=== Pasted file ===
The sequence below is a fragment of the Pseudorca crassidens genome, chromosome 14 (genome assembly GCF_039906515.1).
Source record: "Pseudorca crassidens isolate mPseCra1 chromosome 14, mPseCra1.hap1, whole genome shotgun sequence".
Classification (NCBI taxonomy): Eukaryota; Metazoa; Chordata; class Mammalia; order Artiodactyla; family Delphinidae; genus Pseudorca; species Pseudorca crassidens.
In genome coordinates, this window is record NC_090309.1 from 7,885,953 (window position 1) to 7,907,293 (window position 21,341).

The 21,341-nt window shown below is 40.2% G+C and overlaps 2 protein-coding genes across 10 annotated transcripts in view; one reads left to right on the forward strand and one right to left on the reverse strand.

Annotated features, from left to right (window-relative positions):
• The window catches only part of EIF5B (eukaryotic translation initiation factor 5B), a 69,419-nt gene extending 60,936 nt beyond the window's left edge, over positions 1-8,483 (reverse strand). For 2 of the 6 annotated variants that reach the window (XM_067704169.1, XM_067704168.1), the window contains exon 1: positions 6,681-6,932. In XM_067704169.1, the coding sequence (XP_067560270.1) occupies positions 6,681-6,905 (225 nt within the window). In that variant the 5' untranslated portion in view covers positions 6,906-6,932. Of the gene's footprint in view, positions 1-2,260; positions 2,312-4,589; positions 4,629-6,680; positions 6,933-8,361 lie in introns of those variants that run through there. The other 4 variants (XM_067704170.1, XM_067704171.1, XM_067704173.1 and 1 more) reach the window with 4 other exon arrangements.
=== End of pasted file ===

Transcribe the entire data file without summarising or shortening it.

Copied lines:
The sequence below is a fragment of the Pseudorca crassidens genome, chromosome 14 (genome assembly GCF_039906515.1).
Source record: "Pseudorca crassidens isolate mPseCra1 chromosome 14, mPseCra1.hap1, whole genome shotgun sequence".
Classification (NCBI taxonomy): Eukaryota; Metazoa; Chordata; class Mammalia; order Artiodactyla; family Delphinidae; genus Pseudorca; species Pseudorca crassidens.
In genome coordinates, this window is record NC_090309.1 from 7,885,953 (window position 1) to 7,907,293 (window position 21,341).

The 21,341-nt window shown below is 40.2% G+C and overlaps 2 protein-coding genes across 10 annotated transcripts in view; one reads left to right on the forward strand and one right to left on the reverse strand.

Annotated features, from left to right (window-relative positions):
• The window catches only part of EIF5B (eukaryotic translation initiation factor 5B), a 69,419-nt gene extending 60,936 nt beyond the window's left edge, over positions 1-8,483 (reverse strand). For 2 of the 6 annotated variants that reach the window (XM_067704169.1, XM_067704168.1), the window contains exon 1: positions 6,681-6,932. In XM_067704169.1, the coding sequence (XP_067560270.1) occupies positions 6,681-6,905 (225 nt within the window). In that variant the 5' untranslated portion in view covers positions 6,906-6,932. Of the gene's footprint in view, positions 1-2,260; positions 2,312-4,589; positions 4,629-6,680; positions 6,933-8,361 lie in introns of those variants that run through there. The other 4 variants (XM_067704170.1, XM_067704171.1, XM_067704173.1 and 1 more) reach the window with 4 other exon arrangements.